LEE and Christine Rush are the first to acknowledge the grief suffered by the families of the Australians killed in Kuta in 2002.
But the couple, whose 21-year-old son Scott has been sentenced to death by firing squad in Bali for trying to smuggle heroin out of Indonesia, insist that it is never a bad time to speak out about the death penalty — bombing anniversary or not.
Mrs Rush described it as “extremely unfortunate” that the debate about the death penalty had turned into a “debacle” this week after Opposition foreign affairs spokesman Robert McClelland was widely criticised for pledging consistency in a Labor government’s opposition to capital punishment — whether for foreign terrorists or Australian drug smugglers.
The Rushs argue that executing the Bali bombers won’t deter others from carrying out terrorist attacks. “It’s extremely sad that 88 Australians lost their lives under terrorism, but regardless it is proven that putting someone to death doesn’t deter similar activities,” Mr Rush said.
Asked how he would explain his anti-death penalty stance to families of the Bali bombings victims, Mr Rush said: “It’s a democratic country. We’re lucky to be able to make our own decisions on how we live our lives. I respect other people for that reason; I wish they’d take the time out to respect my decision.”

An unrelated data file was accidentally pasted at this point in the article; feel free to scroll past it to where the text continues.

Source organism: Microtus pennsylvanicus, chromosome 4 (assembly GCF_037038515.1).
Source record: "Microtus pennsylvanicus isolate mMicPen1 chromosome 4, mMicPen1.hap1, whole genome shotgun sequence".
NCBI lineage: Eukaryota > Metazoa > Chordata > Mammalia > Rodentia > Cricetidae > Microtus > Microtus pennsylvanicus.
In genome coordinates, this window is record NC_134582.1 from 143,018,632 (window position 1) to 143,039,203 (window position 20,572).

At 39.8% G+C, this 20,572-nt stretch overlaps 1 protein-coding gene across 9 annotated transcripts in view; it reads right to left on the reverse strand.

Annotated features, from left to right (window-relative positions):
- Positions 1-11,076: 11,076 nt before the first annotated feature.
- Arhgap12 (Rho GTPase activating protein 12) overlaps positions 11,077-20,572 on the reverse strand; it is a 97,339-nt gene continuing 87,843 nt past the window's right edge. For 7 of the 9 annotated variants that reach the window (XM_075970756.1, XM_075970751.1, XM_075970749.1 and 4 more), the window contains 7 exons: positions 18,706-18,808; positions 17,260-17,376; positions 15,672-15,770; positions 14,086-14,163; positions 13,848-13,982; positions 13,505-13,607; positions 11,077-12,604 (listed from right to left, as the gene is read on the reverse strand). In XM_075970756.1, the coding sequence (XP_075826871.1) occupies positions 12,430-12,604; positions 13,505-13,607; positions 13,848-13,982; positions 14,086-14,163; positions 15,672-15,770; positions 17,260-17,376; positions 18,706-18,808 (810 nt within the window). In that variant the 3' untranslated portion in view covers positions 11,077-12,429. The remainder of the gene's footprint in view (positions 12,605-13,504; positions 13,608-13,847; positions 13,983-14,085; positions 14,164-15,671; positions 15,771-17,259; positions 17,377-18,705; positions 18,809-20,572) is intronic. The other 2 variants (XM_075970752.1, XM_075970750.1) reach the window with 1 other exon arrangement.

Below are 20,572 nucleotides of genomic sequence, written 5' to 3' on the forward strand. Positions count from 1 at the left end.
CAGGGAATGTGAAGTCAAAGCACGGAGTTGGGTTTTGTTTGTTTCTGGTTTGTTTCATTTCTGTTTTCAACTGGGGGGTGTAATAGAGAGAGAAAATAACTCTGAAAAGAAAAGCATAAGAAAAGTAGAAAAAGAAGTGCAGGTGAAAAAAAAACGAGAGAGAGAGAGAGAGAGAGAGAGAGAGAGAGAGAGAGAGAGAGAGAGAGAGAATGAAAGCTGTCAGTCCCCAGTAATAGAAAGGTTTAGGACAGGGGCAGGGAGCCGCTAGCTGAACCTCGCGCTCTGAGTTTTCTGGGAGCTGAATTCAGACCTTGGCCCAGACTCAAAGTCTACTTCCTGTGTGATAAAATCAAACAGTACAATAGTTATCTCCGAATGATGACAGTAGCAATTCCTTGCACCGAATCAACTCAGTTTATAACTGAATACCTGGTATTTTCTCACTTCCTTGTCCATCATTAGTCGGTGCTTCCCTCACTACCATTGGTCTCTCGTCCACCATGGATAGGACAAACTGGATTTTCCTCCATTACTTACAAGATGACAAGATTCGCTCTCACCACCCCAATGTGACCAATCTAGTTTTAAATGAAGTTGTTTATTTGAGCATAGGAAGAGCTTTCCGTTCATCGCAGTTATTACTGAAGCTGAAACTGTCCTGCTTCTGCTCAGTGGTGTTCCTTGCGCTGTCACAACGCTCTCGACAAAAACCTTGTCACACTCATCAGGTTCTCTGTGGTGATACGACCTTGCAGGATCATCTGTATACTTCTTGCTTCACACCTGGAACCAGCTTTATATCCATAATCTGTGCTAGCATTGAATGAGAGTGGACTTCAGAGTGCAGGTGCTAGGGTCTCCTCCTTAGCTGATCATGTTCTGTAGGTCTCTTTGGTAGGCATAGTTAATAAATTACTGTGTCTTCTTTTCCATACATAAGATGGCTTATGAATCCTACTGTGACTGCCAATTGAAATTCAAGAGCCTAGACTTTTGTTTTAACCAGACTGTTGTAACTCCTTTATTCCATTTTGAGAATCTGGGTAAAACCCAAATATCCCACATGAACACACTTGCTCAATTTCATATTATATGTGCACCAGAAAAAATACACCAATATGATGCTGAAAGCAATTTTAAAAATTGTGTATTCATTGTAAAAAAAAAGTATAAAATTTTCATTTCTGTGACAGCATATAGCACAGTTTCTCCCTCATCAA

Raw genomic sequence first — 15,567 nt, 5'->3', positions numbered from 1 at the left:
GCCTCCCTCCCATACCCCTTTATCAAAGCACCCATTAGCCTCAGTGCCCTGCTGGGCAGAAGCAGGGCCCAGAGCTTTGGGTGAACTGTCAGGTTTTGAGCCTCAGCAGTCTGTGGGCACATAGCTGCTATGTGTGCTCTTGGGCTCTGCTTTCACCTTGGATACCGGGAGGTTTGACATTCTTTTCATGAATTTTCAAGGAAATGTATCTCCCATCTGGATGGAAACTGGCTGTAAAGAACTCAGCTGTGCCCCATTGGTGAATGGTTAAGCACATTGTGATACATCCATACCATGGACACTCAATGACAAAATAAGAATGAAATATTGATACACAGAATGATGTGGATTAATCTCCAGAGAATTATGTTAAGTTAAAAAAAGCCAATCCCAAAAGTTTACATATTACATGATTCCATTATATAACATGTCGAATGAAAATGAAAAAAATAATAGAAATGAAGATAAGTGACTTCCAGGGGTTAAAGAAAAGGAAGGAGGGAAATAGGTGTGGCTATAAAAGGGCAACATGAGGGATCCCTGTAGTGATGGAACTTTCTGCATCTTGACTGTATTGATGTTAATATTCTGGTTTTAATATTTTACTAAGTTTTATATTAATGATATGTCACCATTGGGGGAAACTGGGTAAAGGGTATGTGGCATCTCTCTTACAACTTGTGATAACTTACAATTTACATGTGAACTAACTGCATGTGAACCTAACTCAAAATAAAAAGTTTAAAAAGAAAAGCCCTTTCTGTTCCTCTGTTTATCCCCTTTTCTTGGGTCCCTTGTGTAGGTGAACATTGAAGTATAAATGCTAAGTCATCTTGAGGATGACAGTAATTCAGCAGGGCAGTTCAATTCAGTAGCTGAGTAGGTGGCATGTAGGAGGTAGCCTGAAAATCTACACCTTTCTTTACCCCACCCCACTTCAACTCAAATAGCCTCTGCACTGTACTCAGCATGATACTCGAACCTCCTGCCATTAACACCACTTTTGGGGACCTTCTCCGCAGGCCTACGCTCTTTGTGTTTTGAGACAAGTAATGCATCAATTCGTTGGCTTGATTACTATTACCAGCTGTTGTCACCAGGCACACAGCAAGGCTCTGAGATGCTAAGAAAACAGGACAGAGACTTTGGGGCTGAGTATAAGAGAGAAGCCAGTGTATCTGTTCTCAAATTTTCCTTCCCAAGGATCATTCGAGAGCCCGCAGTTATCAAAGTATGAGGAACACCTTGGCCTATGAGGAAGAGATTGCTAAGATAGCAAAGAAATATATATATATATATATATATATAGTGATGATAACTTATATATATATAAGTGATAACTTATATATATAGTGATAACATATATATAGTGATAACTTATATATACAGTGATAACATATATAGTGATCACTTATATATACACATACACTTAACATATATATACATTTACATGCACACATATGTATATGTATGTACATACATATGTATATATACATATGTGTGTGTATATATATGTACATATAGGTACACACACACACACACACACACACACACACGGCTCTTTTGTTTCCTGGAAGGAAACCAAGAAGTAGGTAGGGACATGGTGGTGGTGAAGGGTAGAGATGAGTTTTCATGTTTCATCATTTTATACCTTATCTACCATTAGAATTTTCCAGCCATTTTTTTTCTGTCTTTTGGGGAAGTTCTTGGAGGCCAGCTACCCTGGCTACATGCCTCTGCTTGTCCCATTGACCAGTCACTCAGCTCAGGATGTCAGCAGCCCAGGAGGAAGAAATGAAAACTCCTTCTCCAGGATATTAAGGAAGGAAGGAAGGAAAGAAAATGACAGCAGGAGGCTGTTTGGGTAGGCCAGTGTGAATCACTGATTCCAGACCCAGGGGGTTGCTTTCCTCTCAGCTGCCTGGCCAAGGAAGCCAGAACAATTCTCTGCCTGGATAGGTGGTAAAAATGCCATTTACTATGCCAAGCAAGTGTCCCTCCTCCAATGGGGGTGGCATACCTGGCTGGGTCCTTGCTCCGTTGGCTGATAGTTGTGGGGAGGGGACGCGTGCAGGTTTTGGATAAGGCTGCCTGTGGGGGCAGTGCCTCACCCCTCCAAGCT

The Brisbane couple have become fierce campaigners against the death penalty for anyone in the world, and say the Bali bombers should be given life sentences.
“We will persist until we get a change. This must never happen to an Australian kid again,” Mrs Rush said. The family is now waiting on the Constitutional Court in Jakarta to rule on October 30 whether imposing the death penalty for a drug crime is unconstitutional.